Student interns from the California State University System working on a watershed management project

Student interns from the California State University System work on a watershed management project. A NIFA-administered grant has funded nearly 220 interns who worked more than 77,000 hours on projects that provide them real-world experience so they will be better prepared for careers in natural resources. (Photo courtesy of Michele Penilla)

With drought reaching historic proportions in Western states, America needs people with both knowledge and experience in water management to help ensure that forests and working lands stay ahead of the effects of climate change.

The U.S. Department of Agriculture’s (USDA) National Institute of Food and Agriculture (NIFA) is partnering with land-grant universities, minority-serving institutions, federal agencies, and other organizations to get qualified students out of their classrooms and into the field where they can pick up real, hands-on experience in natural resource protection. Read more »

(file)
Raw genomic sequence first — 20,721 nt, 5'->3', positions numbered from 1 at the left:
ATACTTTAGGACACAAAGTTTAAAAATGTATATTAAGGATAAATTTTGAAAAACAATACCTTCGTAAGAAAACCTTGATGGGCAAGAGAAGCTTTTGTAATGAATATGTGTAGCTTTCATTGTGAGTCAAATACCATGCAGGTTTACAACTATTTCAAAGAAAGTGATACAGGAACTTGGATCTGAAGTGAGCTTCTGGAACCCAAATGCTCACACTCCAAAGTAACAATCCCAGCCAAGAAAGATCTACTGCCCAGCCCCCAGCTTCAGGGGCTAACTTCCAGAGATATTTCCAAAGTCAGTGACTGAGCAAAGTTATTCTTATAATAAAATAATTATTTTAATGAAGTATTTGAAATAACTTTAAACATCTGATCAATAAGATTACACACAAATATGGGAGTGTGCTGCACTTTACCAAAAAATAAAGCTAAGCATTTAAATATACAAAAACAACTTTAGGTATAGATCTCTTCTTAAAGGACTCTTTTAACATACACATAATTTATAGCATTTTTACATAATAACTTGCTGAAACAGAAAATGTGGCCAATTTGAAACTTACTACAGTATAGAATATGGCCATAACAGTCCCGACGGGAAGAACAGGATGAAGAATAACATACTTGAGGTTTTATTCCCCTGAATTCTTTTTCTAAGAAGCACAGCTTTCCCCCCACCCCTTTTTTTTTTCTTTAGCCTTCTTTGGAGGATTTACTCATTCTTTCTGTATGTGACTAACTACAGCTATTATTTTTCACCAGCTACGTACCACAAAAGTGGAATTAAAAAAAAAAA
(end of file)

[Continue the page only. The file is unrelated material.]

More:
USDA Conservation Innovation Grant Helps Rice Growers Reduce Greenhouse Gas Emissions and Voluntarily Participate in California’s Carbon Market

Poly pipe and alternate wetting and drying

Arkansas Rice Growers implement precise water management to reduce greenhouse gas emissions by utilizing poly pipe and alternate wetting and drying. Photo credit: Adam Chambers.